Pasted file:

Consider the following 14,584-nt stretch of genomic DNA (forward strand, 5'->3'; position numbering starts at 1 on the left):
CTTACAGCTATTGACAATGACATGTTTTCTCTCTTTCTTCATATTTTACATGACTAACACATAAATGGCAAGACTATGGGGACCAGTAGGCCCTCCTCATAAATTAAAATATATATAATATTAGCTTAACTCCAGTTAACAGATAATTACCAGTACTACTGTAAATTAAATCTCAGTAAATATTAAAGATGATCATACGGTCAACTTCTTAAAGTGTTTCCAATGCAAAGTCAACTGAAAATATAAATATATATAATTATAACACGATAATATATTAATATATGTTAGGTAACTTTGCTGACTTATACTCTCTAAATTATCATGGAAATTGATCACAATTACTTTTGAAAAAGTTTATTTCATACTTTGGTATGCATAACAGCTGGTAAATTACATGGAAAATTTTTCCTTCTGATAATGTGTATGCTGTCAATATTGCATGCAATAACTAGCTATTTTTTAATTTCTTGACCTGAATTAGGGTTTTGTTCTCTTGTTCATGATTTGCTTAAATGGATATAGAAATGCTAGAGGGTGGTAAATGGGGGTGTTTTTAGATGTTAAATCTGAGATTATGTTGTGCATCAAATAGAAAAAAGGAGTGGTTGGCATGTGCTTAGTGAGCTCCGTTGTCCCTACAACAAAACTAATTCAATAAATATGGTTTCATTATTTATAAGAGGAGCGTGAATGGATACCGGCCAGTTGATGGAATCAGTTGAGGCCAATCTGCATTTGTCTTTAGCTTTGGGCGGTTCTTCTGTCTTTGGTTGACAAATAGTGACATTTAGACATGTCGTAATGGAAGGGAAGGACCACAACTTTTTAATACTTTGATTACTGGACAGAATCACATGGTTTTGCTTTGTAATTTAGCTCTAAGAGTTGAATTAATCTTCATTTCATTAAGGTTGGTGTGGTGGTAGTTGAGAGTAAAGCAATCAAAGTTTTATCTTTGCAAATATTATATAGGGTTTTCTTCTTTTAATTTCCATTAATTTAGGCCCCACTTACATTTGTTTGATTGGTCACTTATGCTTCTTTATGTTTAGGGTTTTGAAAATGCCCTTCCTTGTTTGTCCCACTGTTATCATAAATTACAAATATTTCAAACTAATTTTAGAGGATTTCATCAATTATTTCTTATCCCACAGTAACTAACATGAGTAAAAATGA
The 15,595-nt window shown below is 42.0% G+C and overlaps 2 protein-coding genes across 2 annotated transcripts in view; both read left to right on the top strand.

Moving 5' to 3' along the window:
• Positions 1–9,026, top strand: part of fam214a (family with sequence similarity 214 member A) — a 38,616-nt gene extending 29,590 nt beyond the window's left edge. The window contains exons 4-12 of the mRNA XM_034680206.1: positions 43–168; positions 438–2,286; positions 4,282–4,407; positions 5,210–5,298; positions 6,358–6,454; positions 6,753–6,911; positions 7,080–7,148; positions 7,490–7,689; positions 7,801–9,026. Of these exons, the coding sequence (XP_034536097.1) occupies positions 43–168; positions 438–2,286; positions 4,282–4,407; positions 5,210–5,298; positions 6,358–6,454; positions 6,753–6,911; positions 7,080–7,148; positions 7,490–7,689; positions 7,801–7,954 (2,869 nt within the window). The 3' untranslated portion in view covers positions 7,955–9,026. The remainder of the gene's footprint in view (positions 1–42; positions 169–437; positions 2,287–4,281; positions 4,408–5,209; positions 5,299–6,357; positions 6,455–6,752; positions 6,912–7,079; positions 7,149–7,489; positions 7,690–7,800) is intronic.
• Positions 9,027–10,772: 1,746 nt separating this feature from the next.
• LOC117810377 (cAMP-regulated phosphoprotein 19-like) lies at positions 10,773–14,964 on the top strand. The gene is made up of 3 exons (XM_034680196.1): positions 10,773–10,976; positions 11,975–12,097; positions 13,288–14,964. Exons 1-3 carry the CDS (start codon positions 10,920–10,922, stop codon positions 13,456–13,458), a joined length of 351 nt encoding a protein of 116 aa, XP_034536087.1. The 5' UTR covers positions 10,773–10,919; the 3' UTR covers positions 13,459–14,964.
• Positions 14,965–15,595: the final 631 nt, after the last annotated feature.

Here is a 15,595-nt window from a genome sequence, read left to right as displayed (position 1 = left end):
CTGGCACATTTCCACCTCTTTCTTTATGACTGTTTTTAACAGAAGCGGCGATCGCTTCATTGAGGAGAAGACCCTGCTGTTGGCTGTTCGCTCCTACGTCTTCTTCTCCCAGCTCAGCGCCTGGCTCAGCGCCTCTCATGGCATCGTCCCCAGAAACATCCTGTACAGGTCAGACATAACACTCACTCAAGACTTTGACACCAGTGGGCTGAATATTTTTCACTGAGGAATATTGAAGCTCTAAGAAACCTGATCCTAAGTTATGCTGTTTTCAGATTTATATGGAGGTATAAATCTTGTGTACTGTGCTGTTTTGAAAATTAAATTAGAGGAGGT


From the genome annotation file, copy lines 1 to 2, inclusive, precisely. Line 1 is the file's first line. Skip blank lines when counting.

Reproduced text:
Consider the following 14,584-nt stretch of genomic DNA (forward strand, 5'->3'; position numbering starts at 1 on the left):
CTTACAGCTATTGACAATGACATGTTTTCTCTCTTTCTTCATATTTTACATGACTAACACATAAATGGCAAGACTATGGGGACCAGTAGGCCCTCCTCATAAATTAAAATATATATAATATTAGCTTAACTCCAGTTAACAGATAATTACCAGTACTACTGTAAATTAAATCTCAGTAAATATTAAAGATGATCATACGGTCAACTTCTTAAAGTGTTTCCAATGCAAAGTCAACTGAAAATATAAATATATATAATTATAACACGATAATATATTAATATATGTTAGGTAACTTTGCTGACTTATACTCTCTAAATTATCATGGAAATTGATCACAATTACTTTTGAAAAAGTTTATTTCATACTTTGGTATGCATAACAGCTGGTAAATTACATGGAAAATTTTTCCTTCTGATAATGTGTATGCTGTCAATATTGCATGCAATAACTAGCTATTTTTTAATTTCTTGACCTGAATTAGGGTTTTGTTCTCTTGTTCATGATTTGCTTAAATGGATATAGAAATGCTAGAGGGTGGTAAATGGGGGTGTTTTTAGATGTTAAATCTGAGATTATGTTGTGCATCAAATAGAAAAAAGGAGTGGTTGGCATGTGCTTAGTGAGCTCCGTTGTCCCTACAACAAAACTAATTCAATAAATATGGTTTCATTATTTATAAGAGGAGCGTGAATGGATACCGGCCAGTTGATGGAATCAGTTGAGGCCAATCTGCATTTGTCTTTAGCTTTGGGCGGTTCTTCTGTCTTTGGTTGACAAATAGTGACATTTAGACATGTCGTAATGGAAGGGAAGGACCACAACTTTTTAATACTTTGATTACTGGACAGAATCACATGGTTTTGCTTTGTAATTTAGCTCTAAGAGTTGAATTAATCTTCATTTCATTAAGGTTGGTGTGGTGGTAGTTGAGAGTAAAGCAATCAAAGTTTTATCTTTGCAAATATTATATAGGGTTTTCTTCTTTTAATTTCCATTAATTTAGGCCCCACTTACATTTGTTTGATTGGTCACTTATGCTTCTTTATGTTTAGGGTTTTGAAAATGCCCTTCCTTGTTTGTCCCACTGTTATCATAAATTACAAATATTTCAAACTAATTTTAGAGGATTTCATCAATTATTTCTTATCCCACAGTAACTAACATGAGTAAAAATGA